DUBAI // Emirates-based boxing officials yesterday dismissed rumours Manny Pacquiao could fight Floyd Mayweather in the UAE.
Speculation regarding a potential megafight in the Emirates was heightened this week when Freddie Roach, the Filipino's American coach, said he preferred Dubai or Dallas over the traditional host city of Las Vegas.
Dubai has hosted boxing events before, but nothing even close to the scale of what would be required to bring Pacquiao, an eight-division champion, and Mayweather, arguably the world's finest pound-for-pound pugilist, to the city.
Abu Dhabi, meanwhile, has ambition, but lacks experience, according to Amir Shafiypour, the chief executive of The Champion Club in Dubai and manager of the UAE's first professional boxer, Eisa Al Dah. In July 2010, Pacquiao's adviser said he held talks with representatives of the Abu Dhabi Royal Family over the possibility of staging the Filipino's fight with Antonio Margarito in the capital. They ending up fighting in Texas.
"There are rumours, yes, but this usually happens when promoters - or people who think they are promoters - come up with a concept," Shafiypour said.
"Making a concept is easy: sit down, type, make some pictures and say I'm going to do that. Get some public relations, get it in the news with a big name and everyone will love it. But who is going to fund it? Who is going to organise it? They don't consider this. It is a dream.
"To bring someone like Pacquiao here, you need to have at least a budget of US$50 million (Dh183.655m) in your bank account just to get the contract signed. If you cannot do that then you will struggle for the credibility and it won't happen."
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Al Dah met Roach in 2010 and has at times used the coach's Wild Card Gym to train alongside Amir Khan, the former unified WBA and IBF light welterweight champion. He has also met with Pacquiao on several occasions and when Mayweather visited Dubai last year, the Emirati spent time with him at the Burj Al Arab.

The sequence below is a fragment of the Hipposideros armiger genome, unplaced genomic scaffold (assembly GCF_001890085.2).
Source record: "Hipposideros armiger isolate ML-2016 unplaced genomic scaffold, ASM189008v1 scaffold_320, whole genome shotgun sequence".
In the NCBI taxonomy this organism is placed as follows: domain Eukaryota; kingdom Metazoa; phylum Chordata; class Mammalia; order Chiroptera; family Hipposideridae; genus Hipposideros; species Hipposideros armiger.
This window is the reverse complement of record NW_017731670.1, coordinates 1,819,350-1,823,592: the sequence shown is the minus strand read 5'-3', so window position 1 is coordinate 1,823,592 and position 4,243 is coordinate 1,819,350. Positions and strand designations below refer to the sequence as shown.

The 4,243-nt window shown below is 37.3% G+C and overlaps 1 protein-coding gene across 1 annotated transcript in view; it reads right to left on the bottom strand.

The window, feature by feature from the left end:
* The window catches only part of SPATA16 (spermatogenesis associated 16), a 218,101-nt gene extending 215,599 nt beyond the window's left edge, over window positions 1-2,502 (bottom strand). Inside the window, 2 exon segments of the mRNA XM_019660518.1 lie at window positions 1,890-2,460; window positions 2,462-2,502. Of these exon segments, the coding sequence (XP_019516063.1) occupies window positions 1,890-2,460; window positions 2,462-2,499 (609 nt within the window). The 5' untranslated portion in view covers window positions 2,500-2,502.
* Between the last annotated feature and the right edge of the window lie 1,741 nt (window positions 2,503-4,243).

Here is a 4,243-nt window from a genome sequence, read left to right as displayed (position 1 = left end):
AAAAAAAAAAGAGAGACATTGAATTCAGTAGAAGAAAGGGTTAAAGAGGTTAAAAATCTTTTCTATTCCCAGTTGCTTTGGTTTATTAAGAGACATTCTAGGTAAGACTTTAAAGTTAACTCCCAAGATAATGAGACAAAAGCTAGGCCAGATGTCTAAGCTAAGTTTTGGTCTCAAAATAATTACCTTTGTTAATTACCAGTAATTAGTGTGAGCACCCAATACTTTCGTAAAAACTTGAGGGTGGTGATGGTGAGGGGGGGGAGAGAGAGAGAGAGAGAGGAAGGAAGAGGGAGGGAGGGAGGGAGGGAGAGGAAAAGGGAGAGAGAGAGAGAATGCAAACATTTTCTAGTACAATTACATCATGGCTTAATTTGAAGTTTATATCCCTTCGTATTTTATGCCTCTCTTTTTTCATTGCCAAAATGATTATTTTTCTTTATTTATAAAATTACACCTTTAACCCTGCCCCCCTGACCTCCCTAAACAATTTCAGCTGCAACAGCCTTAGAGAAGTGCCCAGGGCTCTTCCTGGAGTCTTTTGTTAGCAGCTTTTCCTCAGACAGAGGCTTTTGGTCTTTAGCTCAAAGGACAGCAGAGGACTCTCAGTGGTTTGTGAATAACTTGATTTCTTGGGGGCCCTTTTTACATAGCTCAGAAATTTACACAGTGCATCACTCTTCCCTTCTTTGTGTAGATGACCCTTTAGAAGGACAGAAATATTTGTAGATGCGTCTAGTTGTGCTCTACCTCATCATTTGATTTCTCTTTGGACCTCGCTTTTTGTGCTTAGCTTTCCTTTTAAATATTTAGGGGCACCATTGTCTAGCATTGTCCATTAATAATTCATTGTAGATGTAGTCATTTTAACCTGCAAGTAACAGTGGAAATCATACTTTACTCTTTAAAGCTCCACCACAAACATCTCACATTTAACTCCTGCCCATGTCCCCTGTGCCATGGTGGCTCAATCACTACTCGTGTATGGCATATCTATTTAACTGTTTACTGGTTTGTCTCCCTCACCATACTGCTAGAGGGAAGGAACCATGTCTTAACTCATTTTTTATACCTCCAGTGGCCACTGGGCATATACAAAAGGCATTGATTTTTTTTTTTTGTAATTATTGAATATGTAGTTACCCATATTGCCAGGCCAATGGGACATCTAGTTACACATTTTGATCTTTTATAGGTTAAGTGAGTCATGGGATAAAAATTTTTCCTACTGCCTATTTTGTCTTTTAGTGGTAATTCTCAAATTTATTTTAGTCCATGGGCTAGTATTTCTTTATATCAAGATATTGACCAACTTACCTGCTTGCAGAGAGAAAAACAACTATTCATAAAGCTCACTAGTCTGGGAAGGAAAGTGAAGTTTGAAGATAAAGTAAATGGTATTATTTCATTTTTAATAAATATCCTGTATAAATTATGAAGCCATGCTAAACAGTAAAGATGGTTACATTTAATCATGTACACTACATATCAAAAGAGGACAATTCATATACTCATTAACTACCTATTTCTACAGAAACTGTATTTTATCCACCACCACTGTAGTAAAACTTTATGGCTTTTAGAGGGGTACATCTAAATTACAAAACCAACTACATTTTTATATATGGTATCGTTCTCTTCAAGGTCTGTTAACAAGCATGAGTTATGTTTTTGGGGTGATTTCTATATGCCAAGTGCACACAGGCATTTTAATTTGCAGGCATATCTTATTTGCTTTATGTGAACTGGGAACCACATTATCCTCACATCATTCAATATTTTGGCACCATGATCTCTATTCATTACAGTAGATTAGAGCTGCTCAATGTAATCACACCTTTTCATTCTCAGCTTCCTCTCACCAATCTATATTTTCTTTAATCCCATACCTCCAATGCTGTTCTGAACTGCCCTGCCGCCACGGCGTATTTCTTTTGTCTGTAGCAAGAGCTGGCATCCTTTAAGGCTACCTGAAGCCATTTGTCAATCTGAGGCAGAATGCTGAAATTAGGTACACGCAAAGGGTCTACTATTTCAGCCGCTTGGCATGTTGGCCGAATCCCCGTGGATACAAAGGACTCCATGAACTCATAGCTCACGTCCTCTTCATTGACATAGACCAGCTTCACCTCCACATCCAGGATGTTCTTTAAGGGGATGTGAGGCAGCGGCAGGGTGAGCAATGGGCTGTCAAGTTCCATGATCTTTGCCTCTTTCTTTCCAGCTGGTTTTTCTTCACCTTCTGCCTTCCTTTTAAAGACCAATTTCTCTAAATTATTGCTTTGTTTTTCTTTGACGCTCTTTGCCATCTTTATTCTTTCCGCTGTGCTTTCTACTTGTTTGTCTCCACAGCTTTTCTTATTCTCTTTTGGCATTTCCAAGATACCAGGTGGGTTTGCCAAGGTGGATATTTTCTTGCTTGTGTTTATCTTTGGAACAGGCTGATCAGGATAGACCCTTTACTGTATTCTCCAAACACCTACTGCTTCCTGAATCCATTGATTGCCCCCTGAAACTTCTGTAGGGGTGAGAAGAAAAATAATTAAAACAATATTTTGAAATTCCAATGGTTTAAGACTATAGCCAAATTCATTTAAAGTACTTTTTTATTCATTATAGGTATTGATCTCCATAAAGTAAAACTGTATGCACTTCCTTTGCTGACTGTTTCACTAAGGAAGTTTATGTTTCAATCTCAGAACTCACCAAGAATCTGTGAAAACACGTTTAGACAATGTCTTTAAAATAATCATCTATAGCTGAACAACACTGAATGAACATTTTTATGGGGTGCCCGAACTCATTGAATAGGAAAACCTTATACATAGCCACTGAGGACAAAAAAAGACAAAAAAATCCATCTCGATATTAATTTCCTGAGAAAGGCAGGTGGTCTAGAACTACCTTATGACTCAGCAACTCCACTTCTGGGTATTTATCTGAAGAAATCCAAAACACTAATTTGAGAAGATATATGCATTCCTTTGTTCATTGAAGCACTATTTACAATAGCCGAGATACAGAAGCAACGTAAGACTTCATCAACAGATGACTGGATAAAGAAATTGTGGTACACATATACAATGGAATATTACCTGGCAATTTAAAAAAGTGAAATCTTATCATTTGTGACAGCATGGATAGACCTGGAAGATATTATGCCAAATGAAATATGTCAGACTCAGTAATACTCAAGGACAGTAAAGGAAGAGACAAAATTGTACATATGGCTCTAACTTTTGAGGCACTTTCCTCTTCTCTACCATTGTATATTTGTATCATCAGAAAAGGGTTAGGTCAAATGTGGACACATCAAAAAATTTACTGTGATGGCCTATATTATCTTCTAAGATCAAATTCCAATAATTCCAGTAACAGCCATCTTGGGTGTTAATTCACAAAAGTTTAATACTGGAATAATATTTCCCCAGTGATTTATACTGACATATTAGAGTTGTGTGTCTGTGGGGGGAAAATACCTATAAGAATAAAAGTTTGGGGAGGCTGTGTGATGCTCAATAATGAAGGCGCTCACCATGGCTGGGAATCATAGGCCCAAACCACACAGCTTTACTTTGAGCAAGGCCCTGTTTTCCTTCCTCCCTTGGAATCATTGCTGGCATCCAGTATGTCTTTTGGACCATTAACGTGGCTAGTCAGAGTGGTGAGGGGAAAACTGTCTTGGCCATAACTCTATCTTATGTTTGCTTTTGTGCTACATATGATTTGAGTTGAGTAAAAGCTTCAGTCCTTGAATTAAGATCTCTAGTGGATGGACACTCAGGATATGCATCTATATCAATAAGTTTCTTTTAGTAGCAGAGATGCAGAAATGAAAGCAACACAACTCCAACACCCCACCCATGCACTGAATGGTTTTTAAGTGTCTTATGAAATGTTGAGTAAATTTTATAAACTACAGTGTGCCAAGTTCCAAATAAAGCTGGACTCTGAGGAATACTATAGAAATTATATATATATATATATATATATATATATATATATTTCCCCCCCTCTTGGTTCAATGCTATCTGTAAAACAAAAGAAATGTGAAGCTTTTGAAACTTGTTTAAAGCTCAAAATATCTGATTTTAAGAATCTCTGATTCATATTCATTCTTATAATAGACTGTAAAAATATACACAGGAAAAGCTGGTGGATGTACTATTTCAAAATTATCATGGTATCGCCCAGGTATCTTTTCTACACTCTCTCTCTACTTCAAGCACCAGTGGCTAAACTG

"Everyone is talking about this fight, but the people here doing the talking do not understand promoting," Al Dah said. "You are talking about one of the biggest fights in history; a purse where each fighter gets a guaranteed $50m. It's huge; it is the one everybody is waiting for. But nobody can bring this kind of event here except the government of Dubai or Abu Dhabi."
"I am not saying I have a very close relationship with Floyd, but he has visited a couple of times and came to my office and we spent time together. He loves the city and said he wants to come back, but it is hard because of the financial and organisational aspects."
Another potential barrier to the UAE's hopes of hosting the fight is the time difference between the Middle East and the lucrative American pay-per-view audience.
Shafiypour, however, says that is a surmountable hurdle.
"Time difference is not a problem; funding is the issue," the Iranian said. "There is a lot of pay per view on this side of the world."